Our virtual doctors’ lounge, EM Docs, continues to grow! As of the writing of this column, there were 8,292 members—and we’re growing daily, with 365 requests awaiting verification as members add their colleagues and word gets around about our camaraderie!
Explore This IssueACEP Now: Vol 35 – No 11 – November 2016
There was a time when physicians met in a physical lounge, sat together, chatted about patients and interesting cases, and lifted one another with encouragement both professionally and personally. With the pressures in our current health care system, we find ourselves stretched so thin that we barely have time to spend with our families, much less with time to support one another. Physicians are smart, and we’ve found a way to decrease the stresses by joining together virtually!
Again, in this EM Docs column, I’d like to share some of our most helpful conversations. To maintain the privacy of the group, there won’t be personal attribution or details provided.
Non-Opiate Treatment of Headaches
As the saying goes, “everything old is new again.” Intranasal lidocaine delivered with a mucosal atomizing device (MAD) is regaining popularity as we search for ways to avoid opiate use in the emergency department (see Figure 1). EM Docs shared both old and new articles for an evidence-based approach to headache treatment.
“Evaluation of Efficacy of Intra-Nasal Lidocaine for Headache Relief in Patients Refer to Emergency Department” is a double-blind, randomized controlled trial studying 90 adult patients with acute headache.1 The dose was one puff of 10 percent lidocaine or normal saline per nostril. After intervention, the mean visual analog scale (VAS) scores were significantly lower in the lidocaine group than the placebo group at 1, 5, 15, and 30 minutes.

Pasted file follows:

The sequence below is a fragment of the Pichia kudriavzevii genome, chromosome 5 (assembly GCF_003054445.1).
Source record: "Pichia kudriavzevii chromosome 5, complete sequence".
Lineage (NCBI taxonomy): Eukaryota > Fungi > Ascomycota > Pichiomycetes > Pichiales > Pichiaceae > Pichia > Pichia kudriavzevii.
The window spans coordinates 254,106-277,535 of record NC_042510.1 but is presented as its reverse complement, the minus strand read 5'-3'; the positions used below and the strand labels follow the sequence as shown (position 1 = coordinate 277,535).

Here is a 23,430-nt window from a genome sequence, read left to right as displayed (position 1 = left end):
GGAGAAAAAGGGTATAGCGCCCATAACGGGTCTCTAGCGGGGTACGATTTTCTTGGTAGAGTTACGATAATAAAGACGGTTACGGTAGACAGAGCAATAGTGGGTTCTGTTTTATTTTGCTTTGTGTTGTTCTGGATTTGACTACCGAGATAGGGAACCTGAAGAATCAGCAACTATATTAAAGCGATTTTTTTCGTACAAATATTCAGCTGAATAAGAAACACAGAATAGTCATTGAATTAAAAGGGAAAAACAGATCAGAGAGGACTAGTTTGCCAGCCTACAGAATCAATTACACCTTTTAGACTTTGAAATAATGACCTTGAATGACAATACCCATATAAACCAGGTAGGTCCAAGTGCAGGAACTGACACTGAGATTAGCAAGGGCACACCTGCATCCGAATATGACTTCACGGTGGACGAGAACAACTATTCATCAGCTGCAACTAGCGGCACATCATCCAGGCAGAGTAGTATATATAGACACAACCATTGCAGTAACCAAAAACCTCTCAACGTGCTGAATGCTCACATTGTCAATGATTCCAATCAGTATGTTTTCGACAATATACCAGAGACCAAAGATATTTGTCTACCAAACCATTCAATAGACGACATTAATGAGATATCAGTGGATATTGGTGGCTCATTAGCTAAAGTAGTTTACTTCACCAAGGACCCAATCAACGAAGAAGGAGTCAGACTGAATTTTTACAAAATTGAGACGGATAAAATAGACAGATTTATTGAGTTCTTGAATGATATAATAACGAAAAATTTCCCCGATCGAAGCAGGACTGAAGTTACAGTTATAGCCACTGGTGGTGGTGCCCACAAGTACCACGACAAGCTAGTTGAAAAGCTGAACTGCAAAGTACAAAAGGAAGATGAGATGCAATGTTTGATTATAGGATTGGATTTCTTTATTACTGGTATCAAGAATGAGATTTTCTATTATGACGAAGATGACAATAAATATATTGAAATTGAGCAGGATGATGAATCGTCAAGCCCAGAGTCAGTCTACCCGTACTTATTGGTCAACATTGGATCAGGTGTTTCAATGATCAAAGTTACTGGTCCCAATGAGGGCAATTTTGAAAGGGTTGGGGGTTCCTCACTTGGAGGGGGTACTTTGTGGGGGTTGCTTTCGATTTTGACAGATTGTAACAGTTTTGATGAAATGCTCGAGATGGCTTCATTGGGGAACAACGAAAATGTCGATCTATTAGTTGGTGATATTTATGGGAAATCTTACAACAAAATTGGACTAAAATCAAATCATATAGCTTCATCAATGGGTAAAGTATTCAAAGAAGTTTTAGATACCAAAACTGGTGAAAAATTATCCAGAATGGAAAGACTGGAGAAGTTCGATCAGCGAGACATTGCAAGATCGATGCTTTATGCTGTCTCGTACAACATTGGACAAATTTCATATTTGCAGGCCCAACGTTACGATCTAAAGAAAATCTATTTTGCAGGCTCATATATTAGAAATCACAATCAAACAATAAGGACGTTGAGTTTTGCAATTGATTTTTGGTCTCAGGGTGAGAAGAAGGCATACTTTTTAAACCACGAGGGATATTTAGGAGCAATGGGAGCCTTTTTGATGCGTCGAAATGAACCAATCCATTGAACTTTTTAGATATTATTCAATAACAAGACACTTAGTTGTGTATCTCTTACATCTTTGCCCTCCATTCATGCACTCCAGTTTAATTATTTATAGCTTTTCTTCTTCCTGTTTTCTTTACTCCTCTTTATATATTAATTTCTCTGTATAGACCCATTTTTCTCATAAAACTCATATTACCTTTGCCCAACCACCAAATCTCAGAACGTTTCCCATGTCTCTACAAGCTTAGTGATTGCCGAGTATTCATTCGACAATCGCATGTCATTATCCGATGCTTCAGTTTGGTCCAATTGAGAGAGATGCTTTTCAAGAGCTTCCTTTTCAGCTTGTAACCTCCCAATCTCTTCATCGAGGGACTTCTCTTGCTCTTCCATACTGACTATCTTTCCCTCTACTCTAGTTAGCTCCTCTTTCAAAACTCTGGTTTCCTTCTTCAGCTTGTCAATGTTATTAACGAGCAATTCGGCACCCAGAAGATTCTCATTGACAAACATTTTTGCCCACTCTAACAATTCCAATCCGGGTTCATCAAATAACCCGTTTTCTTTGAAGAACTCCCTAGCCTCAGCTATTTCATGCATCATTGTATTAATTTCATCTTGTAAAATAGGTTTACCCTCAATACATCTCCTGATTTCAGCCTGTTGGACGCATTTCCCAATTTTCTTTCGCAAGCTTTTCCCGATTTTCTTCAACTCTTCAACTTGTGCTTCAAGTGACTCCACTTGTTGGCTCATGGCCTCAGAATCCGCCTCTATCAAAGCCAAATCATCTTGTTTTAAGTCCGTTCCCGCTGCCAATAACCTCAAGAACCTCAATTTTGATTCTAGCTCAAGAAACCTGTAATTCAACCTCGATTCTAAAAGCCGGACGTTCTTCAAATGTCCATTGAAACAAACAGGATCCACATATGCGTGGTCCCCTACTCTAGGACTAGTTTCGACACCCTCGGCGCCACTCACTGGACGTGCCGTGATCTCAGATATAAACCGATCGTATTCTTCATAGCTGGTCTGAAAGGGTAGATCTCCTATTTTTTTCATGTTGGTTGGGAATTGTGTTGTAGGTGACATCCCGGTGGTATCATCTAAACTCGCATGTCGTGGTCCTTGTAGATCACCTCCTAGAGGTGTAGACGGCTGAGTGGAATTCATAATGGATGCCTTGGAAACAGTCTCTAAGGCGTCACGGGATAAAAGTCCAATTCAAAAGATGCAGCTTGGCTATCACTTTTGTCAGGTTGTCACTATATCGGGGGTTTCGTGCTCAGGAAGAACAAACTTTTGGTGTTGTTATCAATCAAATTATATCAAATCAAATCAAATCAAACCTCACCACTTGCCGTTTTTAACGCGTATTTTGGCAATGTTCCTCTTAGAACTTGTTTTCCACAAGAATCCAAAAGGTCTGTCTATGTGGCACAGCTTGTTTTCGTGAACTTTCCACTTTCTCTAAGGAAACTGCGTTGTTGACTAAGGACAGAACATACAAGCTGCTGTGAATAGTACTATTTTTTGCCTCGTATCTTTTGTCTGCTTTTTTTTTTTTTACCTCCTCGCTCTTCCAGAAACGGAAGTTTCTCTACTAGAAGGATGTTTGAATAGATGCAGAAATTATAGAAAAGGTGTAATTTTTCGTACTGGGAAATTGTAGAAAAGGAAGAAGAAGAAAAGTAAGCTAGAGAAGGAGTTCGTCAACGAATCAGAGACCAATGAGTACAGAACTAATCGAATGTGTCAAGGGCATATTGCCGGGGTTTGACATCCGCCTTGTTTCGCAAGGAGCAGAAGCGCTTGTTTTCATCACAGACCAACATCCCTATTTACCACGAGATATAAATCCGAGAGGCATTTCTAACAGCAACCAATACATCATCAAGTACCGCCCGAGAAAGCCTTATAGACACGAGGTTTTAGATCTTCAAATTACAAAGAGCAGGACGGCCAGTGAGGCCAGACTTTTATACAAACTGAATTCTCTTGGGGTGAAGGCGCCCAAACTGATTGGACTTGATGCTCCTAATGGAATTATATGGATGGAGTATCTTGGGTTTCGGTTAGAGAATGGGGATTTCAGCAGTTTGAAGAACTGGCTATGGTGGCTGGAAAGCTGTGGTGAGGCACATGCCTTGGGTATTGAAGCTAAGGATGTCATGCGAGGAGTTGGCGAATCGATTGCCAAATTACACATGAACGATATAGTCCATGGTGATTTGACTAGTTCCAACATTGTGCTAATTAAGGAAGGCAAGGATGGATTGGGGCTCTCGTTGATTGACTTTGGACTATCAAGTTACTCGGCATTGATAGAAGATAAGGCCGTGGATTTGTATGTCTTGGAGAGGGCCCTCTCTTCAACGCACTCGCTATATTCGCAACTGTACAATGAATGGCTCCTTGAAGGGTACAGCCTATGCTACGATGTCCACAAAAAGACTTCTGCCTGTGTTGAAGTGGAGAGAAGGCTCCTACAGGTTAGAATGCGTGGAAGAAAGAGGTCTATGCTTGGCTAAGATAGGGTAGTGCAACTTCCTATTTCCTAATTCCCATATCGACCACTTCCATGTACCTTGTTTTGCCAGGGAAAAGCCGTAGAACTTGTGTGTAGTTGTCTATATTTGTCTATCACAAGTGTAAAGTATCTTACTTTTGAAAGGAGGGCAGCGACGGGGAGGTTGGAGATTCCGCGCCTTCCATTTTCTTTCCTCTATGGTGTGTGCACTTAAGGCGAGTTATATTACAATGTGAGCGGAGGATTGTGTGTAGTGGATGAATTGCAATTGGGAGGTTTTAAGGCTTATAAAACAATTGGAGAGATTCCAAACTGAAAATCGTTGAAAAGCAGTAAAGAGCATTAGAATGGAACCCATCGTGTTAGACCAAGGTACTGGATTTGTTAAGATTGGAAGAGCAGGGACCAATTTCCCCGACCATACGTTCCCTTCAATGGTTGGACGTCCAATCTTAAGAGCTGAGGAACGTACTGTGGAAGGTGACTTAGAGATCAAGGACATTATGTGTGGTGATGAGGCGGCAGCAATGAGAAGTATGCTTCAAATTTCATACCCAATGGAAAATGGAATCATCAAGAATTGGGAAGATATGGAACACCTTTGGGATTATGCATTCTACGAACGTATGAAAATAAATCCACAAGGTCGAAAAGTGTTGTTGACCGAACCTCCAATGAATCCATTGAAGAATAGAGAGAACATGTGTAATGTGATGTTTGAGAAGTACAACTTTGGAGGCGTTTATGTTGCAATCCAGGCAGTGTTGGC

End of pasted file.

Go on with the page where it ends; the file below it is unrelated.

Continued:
Since we lack 10 percent lidocaine in our departments, other (older) articles were referenced including “Intranasal Lidocaine for Treatment of Migraine: A Randomized, Double-Blind, Controlled Trial.”2 In this study, 81 patients with headache were given either a 4 percent solution of intranasal lidocaine or a saline placebo. Fifty-five percent of patients in the lidocaine group had at least a 50 percent reduction of headache compared with 21 percent in the placebo group.
Some EM Docs in the group who had tried this technique used 1 to 1.5 mL per nare with reported success for patients who had failed other treatments.
Recent neurology guidelines for first-step headache treatment are ketorolac 30 mg IV push or 30 to 60 mg intramuscular plus metoclopramide 10 mg IV push over two minutes plus diphenhydramine 25 to 50 mg IV push. Opiates for headaches are not recommended.
When EM Docs were asked about their uses of MADs, their responses included fentanyl, Narcan, Versed, lidocaine for headache, awake intubations and nasopharyngolaryngoscopy, lidocaine with epinephrine or tranexamic acid for epistaxis, and ketamine.
Use Sugar to Reduce Penile Edema
A case report was presented with a patient who arrived with an edematous penis secondary to a metal ring he had placed at the base of his penis. Other EM Docs helped
by suggesting a well-documented, but not widely known, “trick of the trade” use of sugar for reduction of edema, similar to the use of sugar for rectal prolapse. Several articles were referenced including “Paraphimosis–Pour Some Sugar On Me.”3 This article described the steps as follows: 1) Mix 50 mL of 50 percent dextrose solution with 2 percent lidocaine jelly, 2) place gauze into the solution, 3) place soaked gauze on the glans of the penis, 4) cover with condom or condom foley, 5) wait one hour, and 6) reduce the paraphimosis.